Rather, the National Food Days are a creation of food industry groups and corporations, with no more formality than selecting a specific date to honor a particular food, and trying to remember to celebrate it from year to year. If you liked, you could simply declare a national day for a preferred food, although odds are that someone’s already though of it. If you were really committed, you might instead start a festival to celebrate in more elaborate fashion. You might have heard, for example, of the Gilroy Garlic Festival, a late July observance of the annual garlic harvest, or the longstanding ramp festival in Helvetica, West Virginia. Harvest festivals are an ancient and universal tradition; a couple of summers ago, toward the end of August, my husband and I found ourselves in Arles just before the Feria du Riz, or Rice Bullfight. The festival, meant to both mark the Camarguais rice harvest and celebrate French tauromachy, takes place annually in mid-September. The next year, passing through Vézénobres in Languedoc, we encoutered remnants of the annual Fête de la Figue, an apt celebration as the town overlooks a vast garrigue punctuated with fig trees both wild and cultivated. In the case of the hamburger, Seymour, Wisconsin hosts an annual Hamburger Festival in early August, reinforcing its claim as the rightful home of America’s preeminent dish. (As an aside, the burger’s invention remains a matter of dispute. Although my home state has recognized Seymour as the birthplace of the American classic, the Library of Congress has identified Louis’ Lunch of New Haven as the home of the burger, and perhaps half a dozen others, from Texas, Oklahoma, and the too-conveniently named Hamburg, New York, also lay claim.)

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The garrigue below Vézénobres, viewed through a fig tree

The garrigue below Vézénobres, viewed through a fig tree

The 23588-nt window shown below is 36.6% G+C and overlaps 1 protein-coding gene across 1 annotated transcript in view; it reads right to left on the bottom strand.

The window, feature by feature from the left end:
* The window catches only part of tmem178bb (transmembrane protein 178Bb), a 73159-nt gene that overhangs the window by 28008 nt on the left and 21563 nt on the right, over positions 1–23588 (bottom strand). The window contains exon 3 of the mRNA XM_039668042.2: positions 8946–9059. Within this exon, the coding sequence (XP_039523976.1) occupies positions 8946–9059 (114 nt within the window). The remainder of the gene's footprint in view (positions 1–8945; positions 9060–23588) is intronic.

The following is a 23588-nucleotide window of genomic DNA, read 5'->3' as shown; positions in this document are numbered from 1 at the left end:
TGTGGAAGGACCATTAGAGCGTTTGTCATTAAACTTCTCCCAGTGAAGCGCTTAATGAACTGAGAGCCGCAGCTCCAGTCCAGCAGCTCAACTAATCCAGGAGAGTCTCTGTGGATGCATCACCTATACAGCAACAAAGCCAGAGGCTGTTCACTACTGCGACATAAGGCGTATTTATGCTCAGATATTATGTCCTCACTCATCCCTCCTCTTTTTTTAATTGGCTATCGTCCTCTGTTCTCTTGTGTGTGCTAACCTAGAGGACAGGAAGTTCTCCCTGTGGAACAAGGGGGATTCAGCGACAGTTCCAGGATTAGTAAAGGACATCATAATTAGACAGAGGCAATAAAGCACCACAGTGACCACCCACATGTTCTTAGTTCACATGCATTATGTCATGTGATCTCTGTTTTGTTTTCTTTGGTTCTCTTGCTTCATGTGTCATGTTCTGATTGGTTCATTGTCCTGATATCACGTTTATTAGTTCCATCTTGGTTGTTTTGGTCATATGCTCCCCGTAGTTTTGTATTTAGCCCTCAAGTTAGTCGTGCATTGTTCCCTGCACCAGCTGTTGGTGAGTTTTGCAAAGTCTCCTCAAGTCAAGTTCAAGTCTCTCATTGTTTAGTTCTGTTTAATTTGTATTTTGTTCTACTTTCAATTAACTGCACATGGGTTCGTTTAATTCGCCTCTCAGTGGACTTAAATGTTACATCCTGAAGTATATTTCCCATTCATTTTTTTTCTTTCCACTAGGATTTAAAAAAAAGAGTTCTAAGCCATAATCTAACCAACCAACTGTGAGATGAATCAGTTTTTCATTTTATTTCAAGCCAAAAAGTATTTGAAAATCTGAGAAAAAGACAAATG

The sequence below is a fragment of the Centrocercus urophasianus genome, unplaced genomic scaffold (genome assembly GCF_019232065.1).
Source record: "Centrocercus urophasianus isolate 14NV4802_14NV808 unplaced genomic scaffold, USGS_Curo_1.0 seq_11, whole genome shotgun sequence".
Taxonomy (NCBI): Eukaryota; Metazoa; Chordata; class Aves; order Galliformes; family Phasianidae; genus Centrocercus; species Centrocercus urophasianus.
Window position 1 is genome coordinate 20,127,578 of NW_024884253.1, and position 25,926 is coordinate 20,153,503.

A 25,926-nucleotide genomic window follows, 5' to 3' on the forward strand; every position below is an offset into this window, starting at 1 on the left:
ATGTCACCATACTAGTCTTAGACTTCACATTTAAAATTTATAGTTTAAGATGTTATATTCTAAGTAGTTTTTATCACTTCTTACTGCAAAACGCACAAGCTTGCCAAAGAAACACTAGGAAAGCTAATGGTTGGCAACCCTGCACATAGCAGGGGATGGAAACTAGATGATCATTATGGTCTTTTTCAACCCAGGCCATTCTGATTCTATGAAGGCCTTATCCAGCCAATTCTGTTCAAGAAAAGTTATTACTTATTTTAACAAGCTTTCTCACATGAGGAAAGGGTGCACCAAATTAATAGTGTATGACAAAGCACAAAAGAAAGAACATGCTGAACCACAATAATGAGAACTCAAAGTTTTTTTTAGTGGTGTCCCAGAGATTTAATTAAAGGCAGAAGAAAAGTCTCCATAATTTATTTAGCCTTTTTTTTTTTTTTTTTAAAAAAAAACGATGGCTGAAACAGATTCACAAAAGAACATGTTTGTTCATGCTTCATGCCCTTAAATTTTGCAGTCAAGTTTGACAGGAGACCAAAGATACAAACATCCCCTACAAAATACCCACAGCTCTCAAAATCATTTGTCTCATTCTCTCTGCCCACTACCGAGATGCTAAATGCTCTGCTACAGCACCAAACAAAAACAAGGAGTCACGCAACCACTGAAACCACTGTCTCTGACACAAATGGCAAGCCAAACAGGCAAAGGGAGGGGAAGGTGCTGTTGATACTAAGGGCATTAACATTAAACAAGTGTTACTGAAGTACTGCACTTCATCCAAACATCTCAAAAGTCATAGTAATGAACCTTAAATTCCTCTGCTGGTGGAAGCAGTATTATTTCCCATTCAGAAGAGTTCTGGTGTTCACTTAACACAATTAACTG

There exists no harvest (or slaughter) season for burgers in this modern era of year-round meat production. Indeed, the hamburger has become so ubiquitous that it is synonymous with cheap, instant gratification – an unfortunate association, because a well-made burger is unbeatable. What makes a great burger? First, whether your patty is made from beef or turkey or plant matter, don’t skimp on the fat, and add some if you must. Burgers aren’t diet food, and if you’re concerned about calorie counts or fat content, the solution is to eat a smaller burger, not to serve yourself a dog chew toy. Second, if you use meat, grind it yourself from whole cuts. Mince is a great way to use up trim and scrap, and that’s good for long-cooked dishes like chili, but the best burgers require high quality meat. Third, the burger is as much about the accompaniments as the meat. Without tang, salt, and crunch, the burger-eating experience is somewhat soft and bland. And finally, a burger requires a bun, preferably a tender and fluffy one. If you’re an anti-carbohydrate fetishist, or committed to heresy as a way of life, you are free to reject the bun, but you’d then be eating steak hâché, not a burger.

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Ready to eat.

Ready to eat.

Burger architecture

Your goal, when crafting the perfect burger, should be to achieve the right balance of savory and sweet, tender and crisp, rich and acidic.

The meat: